Friday, February 22, 2019

How to Avoid Hackers and Computer Repairs via Security Alert

by Lisa Glenn (writer), , August 27, 2018

An unprotected website is prone to hacking. A user can easily detect whether or not that website is protected. He should be attentive to what the address bar of the browser reads.

I bet you won’t like someone peeking into your messages. But, you can’t stop hackers. Their malicious tendency pushes them to get through your Gmail account. It’s no surprise that most of the cyber spies like to break into your security wall. They want to go through what your mails have. Be it your debit card number or credit card details, they insanely want it at any cost.

However, Google used to follow this route. As a report on the NBC News says, your Gmail messages were not private. It used to scan each and every email & search history for keywords. Thereby, hosts of many products and services got info on what you require. Won’t believe?

Throw a cursory look over your inbox messages. A volley of promotional advertisements piles up almost every hour a day. You can witness some phishing mails also. They’re the positive signs of computer hacking. How? Simply, it’s a magic of the keyword’s power. But now, it has seized this practice. The implementation of the General Data Protection Regulation (May 25, 2018) allows no more sneak peek to the data subject’s messages.

Have a look over what its latest update states.

Google update:

1. How does Google alert?

The upcoming September is going to be tough for the plain-vanilla HTTP websites. The leading search engines marks such websites as ‘unsecured’ ones. It’s simply because they haven’t obtained SSL certificate of encrypting traffic between a browser and servers. The Chrome will highlight such websites with a red marker. It’s an alert to notify that the webpages are unsecured.

Earlier, the browser pinned the secure webpages with a padlock icon. That padlock of green shade automatically expresses that the HTTPs websites are digitally secure. Also, the data transition follows encryption.

From September, the new version of Chrome (69) will brand the secured HTTPs sites with a neutral marker. It’ll have no green shade in the address bar. Just a tiny padlock will be there to represent secured & encrypted websites.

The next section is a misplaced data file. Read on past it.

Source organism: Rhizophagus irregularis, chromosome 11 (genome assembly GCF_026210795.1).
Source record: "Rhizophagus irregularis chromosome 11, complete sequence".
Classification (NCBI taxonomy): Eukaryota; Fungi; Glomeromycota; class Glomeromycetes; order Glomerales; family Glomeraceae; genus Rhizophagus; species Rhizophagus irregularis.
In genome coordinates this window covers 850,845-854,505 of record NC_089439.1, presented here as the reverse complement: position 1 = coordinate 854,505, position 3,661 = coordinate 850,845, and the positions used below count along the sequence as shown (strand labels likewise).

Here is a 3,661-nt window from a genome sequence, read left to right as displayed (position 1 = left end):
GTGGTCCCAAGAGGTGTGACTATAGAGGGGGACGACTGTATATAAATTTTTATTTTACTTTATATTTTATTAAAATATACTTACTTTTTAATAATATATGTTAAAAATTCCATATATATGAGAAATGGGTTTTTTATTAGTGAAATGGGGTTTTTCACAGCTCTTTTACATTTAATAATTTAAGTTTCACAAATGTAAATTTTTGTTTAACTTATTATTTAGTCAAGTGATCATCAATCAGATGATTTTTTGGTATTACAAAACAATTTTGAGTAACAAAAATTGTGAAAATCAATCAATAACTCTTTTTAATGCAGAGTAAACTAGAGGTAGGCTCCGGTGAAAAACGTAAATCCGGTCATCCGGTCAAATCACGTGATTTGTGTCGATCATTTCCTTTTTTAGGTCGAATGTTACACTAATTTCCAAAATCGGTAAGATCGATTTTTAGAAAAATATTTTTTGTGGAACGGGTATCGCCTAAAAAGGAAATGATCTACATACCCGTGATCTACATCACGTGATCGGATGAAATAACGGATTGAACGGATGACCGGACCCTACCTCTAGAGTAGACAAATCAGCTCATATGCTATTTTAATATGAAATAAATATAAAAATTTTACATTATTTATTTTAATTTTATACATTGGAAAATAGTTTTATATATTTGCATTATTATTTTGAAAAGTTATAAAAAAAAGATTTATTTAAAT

A month later (in between October 14-October 20), the Chrome 70 will pin a red triangle to represent the unsecure websites. The users could tap this icon in the address bar. It will appear as the user interacts with the input field, like user name field, password field etc..

In the nutshell, you should think twice before ignoring this update. Otherwise, a fear of computer hacking will engulf you. If that cyber-attack is malware or any other, be ready to bear a hefty extortion and computer repair price.

2. How does Safari warn about prospective hacking?

Like Google, Apple’s browser Safari puts a padlock to convey that the site is protected. It explicitly shows that the padlocked site has an SSL certificate. It allows an interaction between the Mac and its browser in an encrypted form. It means that the data is secure in an unreadable format.

Now, the insecure websites will immediately receive an auto-generated message in a red shade in a data field. Let’s say, you log into an insecure site. You input your user name. Immediately, a warning in red shade pops up. It reads as-Website not secure. This change was introduced on March 24 this year.

3. How does Firefox provide security alert?

Mozilla’s Firefox had no such security alerts previously. But a year ago, it tapped the footprints of its rivals. Like Safari and Google, the Firefox also hints that there might be a security threat if you log in this site.

Let’s know how you can catch that security signal. Enter any URL in this browser. As you’ll click in the address bar to feed in your login credentials, immediately, a grey padlock with a red backslash will emerge. Along with it, you can go through a warning that the Connection is not secure. Login entered on this page could be compromised.

If you want to test it manually in the Firefox 60,

    ·Input “about:config” inside the address bar.

    ·Find as “security.insecure_connection_icon.enabled”

    ·Double click

    ·The ‘false’ under ‘value’ will convert into ‘true’.

    4. How does Chrome tell that your website is safe?

Have you noticed a small ‘i’ inside a circle in the address bar of the chrome? It’s a quick tip to brainstorm that the link you’ve entered is unsafe. This browser has been passing the signal of an insecure connection since 2017.

If you, too, want that the Chrome will automatically send this kind of alter via its address bar, follow these settings:

    ·Move to its address bar and input “chrome://flags”

    ·Search for “Mark Non-secure origins as non-secure” option.

    ·Enable it.

    ·Restart the chrome again.

Be attentive to the aforementioned symbols and the alerts. These are all meant for providing you a great browsing experience under surveillance. A little bit of ignorance can lead to an irreparable damage to your computer. Sometimes, a big amount fails to reimburse its loss.

About the Writer

Lisa Glenn is a writer for BrooWaha. For more information, visit the writer's website.
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